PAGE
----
Winners of the Kansas Lottery share their good fortune not just with family and friends but also with the Internal Revenue Service and the Kansas Department of Revenue. The winnings are fully taxable at both the federal and state levels. Taxation is applicable to all prizes in all games, including multistate games such as Mega Millions and Powerball, when you buy the tickets through the Kansas Lottery.
If you have any gambling winnings, including Kansas Lottery winnings, you must file your federal income taxes using Form 1040; you cannot use the shorter Form 1040A or the abbreviated Form 1040EZ. Report your Kansas Lottery winnings the line designated for “Other income.” If you have taxable gambling winnings in a year, you can take a tax deduction for any gambling losses in that same year. To deduct gambling losses, itemize your deductions using Schedule A. Include the total amount of your losses on the line for “Other miscellaneous deductions.” You can claim gambling losses only up to the amount of your winnings. For example, if you won $1,000 in the Kansas Lottery but spent $1,500 on lottery tickets, you can deduct only $1,000 worth of the losing tickets.
Kansas’ state income tax form uses your federal adjusted gross income as a starting point for figuring out how much you owe in Kansas taxes. The federal adjusted gross income will include your Kansas Lottery winnings, which are subject to state income tax. Kansas allows you to take the same itemized deductions on your state taxes as on your federal taxes, so your gambling losses will be deductible.
If you win a prize of more than $5,000, the Kansas Lottery automatically withholds 25 percent for federal income taxes and 5 percent for Kansas income taxes. For prizes of $5,000 or less, the lottery does not withhold taxes, but you are still responsible for reporting the winnings as income. If you win a prize big enough to trigger withholding, the actual taxes you end up owing on your winnings may be more or less than the amounts withheld, depending on your tax bracket.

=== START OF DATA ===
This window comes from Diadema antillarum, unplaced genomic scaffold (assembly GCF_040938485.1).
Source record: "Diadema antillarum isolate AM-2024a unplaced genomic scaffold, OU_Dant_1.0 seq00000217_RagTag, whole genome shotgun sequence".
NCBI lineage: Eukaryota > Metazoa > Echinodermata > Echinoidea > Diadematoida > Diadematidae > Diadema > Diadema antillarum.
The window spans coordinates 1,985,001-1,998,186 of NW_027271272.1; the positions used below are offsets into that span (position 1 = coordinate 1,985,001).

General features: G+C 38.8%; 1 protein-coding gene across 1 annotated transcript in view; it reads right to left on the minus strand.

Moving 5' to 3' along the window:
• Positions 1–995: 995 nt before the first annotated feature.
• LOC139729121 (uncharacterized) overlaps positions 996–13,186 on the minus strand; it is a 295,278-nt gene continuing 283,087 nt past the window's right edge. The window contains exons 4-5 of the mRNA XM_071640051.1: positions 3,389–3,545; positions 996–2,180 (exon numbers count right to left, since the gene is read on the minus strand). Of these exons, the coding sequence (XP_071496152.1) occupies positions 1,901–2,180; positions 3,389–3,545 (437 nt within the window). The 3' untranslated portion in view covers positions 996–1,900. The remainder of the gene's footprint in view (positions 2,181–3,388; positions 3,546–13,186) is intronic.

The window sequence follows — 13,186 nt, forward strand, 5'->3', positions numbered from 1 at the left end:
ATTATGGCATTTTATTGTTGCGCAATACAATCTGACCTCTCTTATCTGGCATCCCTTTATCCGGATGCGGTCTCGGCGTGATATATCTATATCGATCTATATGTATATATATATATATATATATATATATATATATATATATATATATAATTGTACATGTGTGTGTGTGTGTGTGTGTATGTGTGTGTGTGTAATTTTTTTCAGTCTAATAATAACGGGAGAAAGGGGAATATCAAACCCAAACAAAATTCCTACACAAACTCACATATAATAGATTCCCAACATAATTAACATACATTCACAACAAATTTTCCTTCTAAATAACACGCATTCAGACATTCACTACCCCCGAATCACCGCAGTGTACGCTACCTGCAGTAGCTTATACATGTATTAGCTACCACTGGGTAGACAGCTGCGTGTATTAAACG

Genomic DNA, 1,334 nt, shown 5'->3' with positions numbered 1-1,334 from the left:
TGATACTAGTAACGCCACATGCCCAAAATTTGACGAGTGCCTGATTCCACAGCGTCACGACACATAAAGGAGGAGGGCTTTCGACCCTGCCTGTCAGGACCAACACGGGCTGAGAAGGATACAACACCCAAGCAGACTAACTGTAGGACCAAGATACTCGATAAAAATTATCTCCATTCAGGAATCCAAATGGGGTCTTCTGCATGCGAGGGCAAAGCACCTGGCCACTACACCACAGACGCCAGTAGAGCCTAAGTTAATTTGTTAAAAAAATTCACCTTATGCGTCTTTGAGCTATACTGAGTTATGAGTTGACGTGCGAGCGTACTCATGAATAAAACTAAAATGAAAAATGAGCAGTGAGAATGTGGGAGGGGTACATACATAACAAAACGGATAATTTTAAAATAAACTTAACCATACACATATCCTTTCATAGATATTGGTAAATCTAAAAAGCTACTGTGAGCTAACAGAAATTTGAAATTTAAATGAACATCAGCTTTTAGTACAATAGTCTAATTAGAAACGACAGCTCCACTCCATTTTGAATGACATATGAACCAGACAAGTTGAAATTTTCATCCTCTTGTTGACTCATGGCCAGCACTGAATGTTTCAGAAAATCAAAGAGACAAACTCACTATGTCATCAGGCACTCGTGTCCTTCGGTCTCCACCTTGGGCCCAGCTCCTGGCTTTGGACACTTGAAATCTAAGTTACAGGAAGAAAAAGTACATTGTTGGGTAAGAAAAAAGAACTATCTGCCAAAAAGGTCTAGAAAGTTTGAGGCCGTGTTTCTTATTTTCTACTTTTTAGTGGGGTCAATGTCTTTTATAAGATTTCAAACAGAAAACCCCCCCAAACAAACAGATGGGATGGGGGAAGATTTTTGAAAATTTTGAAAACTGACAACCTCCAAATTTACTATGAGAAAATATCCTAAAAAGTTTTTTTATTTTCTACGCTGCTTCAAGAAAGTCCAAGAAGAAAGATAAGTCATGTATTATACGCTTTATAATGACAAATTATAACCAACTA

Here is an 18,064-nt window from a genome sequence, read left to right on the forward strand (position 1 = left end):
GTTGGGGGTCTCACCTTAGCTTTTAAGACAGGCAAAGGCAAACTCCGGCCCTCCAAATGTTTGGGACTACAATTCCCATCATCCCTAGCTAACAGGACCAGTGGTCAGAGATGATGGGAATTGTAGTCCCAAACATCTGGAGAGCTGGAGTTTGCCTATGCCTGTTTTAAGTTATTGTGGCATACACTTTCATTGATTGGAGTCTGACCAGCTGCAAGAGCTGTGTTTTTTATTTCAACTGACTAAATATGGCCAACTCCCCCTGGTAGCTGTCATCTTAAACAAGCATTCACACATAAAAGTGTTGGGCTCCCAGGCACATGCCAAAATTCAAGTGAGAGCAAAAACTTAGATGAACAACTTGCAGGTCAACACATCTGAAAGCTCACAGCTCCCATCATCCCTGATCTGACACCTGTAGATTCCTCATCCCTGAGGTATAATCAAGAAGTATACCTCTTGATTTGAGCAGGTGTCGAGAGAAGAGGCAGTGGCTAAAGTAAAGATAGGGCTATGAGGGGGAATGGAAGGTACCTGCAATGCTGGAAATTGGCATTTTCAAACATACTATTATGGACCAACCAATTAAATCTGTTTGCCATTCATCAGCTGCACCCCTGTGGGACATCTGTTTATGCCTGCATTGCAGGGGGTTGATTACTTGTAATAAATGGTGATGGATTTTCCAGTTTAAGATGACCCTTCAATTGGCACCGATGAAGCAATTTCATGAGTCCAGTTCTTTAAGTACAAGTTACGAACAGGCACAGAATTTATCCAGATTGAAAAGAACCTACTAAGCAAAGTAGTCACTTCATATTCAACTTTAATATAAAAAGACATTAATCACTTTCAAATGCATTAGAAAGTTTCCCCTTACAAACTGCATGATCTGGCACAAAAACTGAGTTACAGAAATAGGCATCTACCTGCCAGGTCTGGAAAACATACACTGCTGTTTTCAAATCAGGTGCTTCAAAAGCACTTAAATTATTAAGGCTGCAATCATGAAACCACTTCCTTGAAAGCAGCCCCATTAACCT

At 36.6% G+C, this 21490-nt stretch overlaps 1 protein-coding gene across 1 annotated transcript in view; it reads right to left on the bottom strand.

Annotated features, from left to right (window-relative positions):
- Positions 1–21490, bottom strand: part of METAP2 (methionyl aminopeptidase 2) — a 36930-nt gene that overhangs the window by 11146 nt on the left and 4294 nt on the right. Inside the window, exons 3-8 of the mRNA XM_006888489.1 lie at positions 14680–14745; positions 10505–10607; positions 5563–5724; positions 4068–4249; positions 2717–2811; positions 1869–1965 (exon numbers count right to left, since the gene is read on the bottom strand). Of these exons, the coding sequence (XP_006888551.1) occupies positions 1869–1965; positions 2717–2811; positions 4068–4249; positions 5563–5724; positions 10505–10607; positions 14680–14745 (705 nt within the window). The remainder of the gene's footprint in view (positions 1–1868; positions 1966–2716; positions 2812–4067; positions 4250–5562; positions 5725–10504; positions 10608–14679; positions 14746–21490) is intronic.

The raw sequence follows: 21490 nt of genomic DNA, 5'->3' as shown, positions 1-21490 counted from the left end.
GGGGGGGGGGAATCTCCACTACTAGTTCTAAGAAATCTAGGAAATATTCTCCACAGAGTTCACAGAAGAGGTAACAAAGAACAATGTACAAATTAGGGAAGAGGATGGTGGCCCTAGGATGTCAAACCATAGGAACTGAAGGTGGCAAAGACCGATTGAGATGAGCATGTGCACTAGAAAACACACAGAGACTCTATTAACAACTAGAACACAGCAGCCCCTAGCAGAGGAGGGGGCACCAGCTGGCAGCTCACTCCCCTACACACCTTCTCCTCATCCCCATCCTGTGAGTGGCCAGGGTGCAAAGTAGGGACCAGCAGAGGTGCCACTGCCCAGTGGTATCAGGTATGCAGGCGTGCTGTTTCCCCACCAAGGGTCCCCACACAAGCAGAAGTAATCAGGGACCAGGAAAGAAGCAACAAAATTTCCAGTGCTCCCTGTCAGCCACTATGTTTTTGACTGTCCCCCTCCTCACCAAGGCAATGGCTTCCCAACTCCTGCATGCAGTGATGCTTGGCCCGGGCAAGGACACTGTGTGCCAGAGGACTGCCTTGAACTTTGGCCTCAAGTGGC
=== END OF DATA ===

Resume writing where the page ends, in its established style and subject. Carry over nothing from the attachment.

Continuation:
Claim prizes of less than $600 at any Kansas Lottery retailer or at either of the lottery’s two offices, in Topeka and Great Bend. For prizes of $600 or more, fill out a claim form and submit it to one of the lottery offices, either in person or by mail. Winners who submit a claim form may receive a copy of federal Form W-2G, “Certain Gambling Winnings,” which details how much was won and how much, if any, was withheld for taxes. Smaller prizes will not produce a W-2G.
- Kansas Lottery: Frequently Asked Questions
- Kansas Department of Revenue; Individual Income and Food Sales Tax Instructions; 2010
- Internal Revenue Service: Publication 525: Other Income; 2010
- Internal Revenue Service: Schedule A
- Internal Revenue Service: Form W-2G
- IRS. "Instructions for Forms W-2G and 5754 (2020)." Accessed March 27, 2020.
- IRS. "IRS Provides Tax Inflation Adjustments for Tax Year 2020." Accessed March 27, 2020.
- Tax Foundation. "Taxes in New York." Accessed March 27, 2020.
- The Tax Foundation. "State Individual Income Tax Rates and Brackets for 2020." Accessed March 27, 2020.
- Oregon Secretary of State. "Government Finance: Taxes." Accessed March 27, 2020.
- MoneyManagementInternational.org. "How Much Does Winning the Lottery Cost You?" Accessed March 27, 2020.
- IRS. "Topic No. 419 Gambling Income and Losses." Accessed March 27, 2020.
- IRS. "Topic No. 503 Deductible Taxes." Accessed March 27, 2020.
Cam Merritt is a writer and editor specializing in business, personal finance and home design. He has contributed to USA Today, The Des Moines Register and Better Homes and Gardens"publications. Merritt has a journalism degree from Drake University and is pursuing an MBA from the University of Iowa.